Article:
So the first thing I did on Monday morning was to make the player’s ship accelerate just a little faster. Which, to my surprise, improved the game balance, and subsequent testers merely remarked the game is slow-paced. In other words, exactly as intended. Success! Most of them also praised the graphics, though one tester was put off by the same “paper airplane” enemies another loved. There’s no accounting for taste. And hey, both of them recognized the inspiration despite the abstract shape. Go me.
Anyway, as predicted last time, the rest of the day was spent adding sound effects. They’re from the same Creative Commons pack I used for Attack Vector, except a different selection (twice as wide, too), and with no additional sources. So the two games ended up sounding nothing the like. Couldn’t locate any suitable music, but a friend offered to help with that, and from what we discussed it seems we’re on the same wavelength. So this should be great.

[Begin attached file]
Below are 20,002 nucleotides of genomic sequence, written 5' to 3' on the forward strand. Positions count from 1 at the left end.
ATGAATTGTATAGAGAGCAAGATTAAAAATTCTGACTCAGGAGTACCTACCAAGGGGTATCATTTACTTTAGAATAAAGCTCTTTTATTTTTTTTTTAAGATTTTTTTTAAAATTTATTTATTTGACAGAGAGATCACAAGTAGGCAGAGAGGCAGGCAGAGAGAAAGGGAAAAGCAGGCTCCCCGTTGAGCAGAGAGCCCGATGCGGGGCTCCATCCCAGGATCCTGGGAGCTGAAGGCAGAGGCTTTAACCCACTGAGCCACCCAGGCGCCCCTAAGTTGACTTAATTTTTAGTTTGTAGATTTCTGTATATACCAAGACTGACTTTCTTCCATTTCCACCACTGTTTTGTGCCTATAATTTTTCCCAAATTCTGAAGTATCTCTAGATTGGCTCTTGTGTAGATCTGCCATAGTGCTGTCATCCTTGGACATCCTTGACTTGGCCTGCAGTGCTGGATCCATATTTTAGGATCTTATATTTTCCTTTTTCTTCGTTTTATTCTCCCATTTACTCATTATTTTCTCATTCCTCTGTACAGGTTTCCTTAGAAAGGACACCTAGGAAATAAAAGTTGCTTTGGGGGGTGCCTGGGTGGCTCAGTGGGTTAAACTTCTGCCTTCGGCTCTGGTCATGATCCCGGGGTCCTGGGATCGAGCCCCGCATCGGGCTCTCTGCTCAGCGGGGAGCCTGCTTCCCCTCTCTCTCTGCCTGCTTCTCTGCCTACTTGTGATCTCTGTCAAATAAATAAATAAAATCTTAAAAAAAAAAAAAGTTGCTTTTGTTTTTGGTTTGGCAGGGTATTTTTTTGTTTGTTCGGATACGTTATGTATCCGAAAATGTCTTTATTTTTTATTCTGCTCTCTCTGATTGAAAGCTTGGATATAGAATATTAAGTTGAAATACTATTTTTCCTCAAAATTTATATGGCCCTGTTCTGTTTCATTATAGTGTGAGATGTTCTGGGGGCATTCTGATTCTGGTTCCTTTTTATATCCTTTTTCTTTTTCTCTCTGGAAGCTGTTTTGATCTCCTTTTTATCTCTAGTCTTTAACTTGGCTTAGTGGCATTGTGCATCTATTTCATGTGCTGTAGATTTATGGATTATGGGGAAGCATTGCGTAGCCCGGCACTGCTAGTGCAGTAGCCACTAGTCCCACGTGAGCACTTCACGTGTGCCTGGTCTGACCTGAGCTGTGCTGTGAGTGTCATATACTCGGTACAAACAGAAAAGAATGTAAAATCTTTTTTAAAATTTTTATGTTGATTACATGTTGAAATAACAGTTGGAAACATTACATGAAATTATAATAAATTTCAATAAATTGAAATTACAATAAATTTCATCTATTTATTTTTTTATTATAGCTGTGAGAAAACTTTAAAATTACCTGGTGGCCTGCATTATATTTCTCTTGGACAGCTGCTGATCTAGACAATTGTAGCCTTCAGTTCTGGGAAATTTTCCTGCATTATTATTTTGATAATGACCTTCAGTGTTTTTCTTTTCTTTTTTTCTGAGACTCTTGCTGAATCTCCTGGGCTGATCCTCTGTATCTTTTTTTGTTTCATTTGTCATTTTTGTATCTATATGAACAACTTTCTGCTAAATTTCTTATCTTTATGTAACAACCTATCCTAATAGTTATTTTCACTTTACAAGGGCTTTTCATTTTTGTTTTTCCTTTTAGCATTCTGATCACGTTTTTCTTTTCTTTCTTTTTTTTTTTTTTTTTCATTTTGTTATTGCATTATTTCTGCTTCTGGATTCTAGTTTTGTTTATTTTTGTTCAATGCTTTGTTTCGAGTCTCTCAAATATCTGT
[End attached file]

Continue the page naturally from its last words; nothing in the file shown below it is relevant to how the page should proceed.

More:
Hello, everyone! After bringing the desktop port of RogueBot to a playable state, I went back and redid the original online edition as well, to make it look better and bring it more in line with the new version. And while the results aren’t perfect, it’s a good time to take a break and give another project some love.